Tourists walk at Trocadero square as activists from the environmentalist group Greenpeace unfurl a giant banner on the Eiffel Tower which reads "Liberty, Equality, Fraternity" in a call on French citizens to vote against the National Front (FN) presidential candidate Marine Le Pen, in Paris, France May 5, 2017. REUTERS/Gonzalo Fuentes(reuters_tickers)
By Brian Love
PARIS (Reuters) - Paris's police chief called emergency talks on security ahead of a French presidential election after Greenpeace activists scaled the Eiffel Tower in broad daylight on Friday and unfurled a political banner.
Separately, police arrested a "radicalised" man in the city of Evreux in circumstances that were not immediately clear but which, judicial sources said, were linked to a counter-terrorist inquiry.
A dozen activists from the Greenpeace advocacy group climbed the north face of the vast metal-lattice structure, one of the world's most visited sites, to hang a banner carrying the French national motto, "Liberte, Egalite, Fraternite" (Liberty, Equality, Fraternity).
The incident exposed security concerns despite the fact that France is deploying extra police for voting day on Sunday. These come on top of thousands of police and soldiers mobilised following attacks by Islamist militants which have killed more than 230 people in France in the past two-and-a-half years.
"Above and beyond the motives, this publicity stunt, in the current climate, exposes faults in the security arrangements at the Eiffel Tower," police prefect Michel Delpuech said.
As tension mounted ahead of Sunday's vote, police arrested a man near a military base in the region of Evreux, a town west of Paris. Few details were immediately available on the arrest.
At least three in four of France's 47 million voters are set to go to polling stations throughout the day on Sunday to cast a ballot in a contest where centrist Emmanuel Macron is tipped to beat far-right National Front leader Marine Le Pen.
Delpuech said the emergency meeting would involve police as well as officials from Paris City Hall and the company that runs the tower erected in 1889 to celebrate the 100th anniversary of the French Revolution.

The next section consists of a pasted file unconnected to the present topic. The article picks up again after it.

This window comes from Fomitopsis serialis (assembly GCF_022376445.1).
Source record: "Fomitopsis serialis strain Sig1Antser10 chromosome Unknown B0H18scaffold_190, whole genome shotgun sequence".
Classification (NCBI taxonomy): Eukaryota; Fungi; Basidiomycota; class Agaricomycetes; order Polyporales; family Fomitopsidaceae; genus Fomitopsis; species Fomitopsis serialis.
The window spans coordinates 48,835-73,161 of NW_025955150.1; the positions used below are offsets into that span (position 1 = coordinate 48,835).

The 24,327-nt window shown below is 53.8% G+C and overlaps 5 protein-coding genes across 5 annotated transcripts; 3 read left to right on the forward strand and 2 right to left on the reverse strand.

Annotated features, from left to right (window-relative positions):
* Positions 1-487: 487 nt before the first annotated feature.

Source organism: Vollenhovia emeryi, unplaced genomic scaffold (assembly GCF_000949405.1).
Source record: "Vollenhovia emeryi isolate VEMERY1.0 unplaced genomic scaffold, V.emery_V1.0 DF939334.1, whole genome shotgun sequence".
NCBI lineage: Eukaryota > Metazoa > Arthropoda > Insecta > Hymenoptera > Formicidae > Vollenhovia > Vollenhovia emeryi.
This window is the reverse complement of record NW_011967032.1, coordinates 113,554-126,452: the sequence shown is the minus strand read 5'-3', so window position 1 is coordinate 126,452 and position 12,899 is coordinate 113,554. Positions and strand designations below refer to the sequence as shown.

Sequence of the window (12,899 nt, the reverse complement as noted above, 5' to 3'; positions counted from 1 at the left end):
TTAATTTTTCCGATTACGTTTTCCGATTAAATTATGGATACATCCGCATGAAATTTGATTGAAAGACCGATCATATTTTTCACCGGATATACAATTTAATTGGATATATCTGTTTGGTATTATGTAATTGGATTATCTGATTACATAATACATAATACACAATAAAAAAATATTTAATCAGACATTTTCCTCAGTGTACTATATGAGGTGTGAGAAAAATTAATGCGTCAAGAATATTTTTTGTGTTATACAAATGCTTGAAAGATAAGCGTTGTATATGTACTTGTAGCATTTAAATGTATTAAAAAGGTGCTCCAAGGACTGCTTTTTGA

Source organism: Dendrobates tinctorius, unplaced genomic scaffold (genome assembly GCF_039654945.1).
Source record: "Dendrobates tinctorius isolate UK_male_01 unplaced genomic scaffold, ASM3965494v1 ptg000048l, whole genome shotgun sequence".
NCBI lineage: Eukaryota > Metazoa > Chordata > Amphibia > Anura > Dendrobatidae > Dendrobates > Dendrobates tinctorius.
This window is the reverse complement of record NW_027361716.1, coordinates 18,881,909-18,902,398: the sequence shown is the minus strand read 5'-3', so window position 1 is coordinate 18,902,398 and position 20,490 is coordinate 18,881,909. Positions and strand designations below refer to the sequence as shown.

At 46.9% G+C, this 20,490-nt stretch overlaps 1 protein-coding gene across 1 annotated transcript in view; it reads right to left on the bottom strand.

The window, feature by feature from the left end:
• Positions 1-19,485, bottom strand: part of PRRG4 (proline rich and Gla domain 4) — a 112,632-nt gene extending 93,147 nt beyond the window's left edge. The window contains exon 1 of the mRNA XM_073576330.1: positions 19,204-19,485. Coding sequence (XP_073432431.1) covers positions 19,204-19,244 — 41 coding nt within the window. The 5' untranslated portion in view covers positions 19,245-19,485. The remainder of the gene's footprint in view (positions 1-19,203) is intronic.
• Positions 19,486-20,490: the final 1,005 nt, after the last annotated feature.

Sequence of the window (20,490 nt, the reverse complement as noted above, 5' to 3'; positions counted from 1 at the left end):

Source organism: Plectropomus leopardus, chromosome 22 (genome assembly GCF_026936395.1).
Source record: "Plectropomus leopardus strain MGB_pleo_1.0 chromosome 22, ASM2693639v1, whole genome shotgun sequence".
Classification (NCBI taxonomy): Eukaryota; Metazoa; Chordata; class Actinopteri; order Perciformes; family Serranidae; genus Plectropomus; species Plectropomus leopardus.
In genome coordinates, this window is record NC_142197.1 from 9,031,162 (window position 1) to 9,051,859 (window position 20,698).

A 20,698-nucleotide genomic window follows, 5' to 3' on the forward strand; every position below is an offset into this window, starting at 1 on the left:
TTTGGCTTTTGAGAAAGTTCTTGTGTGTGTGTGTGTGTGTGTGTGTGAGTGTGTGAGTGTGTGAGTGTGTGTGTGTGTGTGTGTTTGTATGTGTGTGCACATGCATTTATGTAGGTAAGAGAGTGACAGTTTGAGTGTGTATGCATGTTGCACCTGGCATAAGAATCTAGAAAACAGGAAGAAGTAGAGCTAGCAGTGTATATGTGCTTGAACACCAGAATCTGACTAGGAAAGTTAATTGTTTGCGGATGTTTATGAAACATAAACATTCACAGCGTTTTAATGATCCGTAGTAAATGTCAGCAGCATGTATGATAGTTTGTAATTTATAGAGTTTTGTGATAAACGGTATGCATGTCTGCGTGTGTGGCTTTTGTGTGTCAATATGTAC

The tower, in the heart of the capital near the banks of the Seine river, attracts nearly 7 million visitors a year, not far short of 20,000 a day on average, according to its operators.
A dozen Greenpeace activists were detained for questioning, police sources said.
Beneath the French republican slogan in large black letters was the word 'Resist', a message directed against Le Pen and her National Front party.
Greenpeace said a dozen activists were involved, hoisting a 300-square-metre banner at around 7.45 a.m, which is before normal business hours but well after dawn has broken at this time of year.
"We wanted to say we are against the rise of nationalism and authoritarianism in France and in other countries," Greenpeace France's head, Jean-Francois Julliard, added on public radio station francinfo.
The action came on the last day of campaigning, when Le Pen paid a surprise visit to a Roman Catholic cathedral in the northern city of Reims, where a group of teenagers hostile to her views turned up to jeer and throw eggs, according to TV images from the scene.
French news channel BFM TV showed footage of her right-hand man being rushed to a car amid both jeers and cheers from mostly young bystanders near the gothic-style Notre Dame cathedral of Reims where many of France's kings were coronated.
Le Pen herself was, according to BFM and photographs posted on social media, spirited away from the cathedral zone, flanked by bodyguards, head bowed.
Voters will flock to more than 10,000 polling stations around France over a period of 10 or 12 hours on Sunday before preliminary estimates of the result are announced at around 8 p.m., or 1800 GMT.
(Additional reporting by Emmanuel Jarry, Andrew Callus and John Irish; Writing by Brian Love; Editing by Richard Balmforth)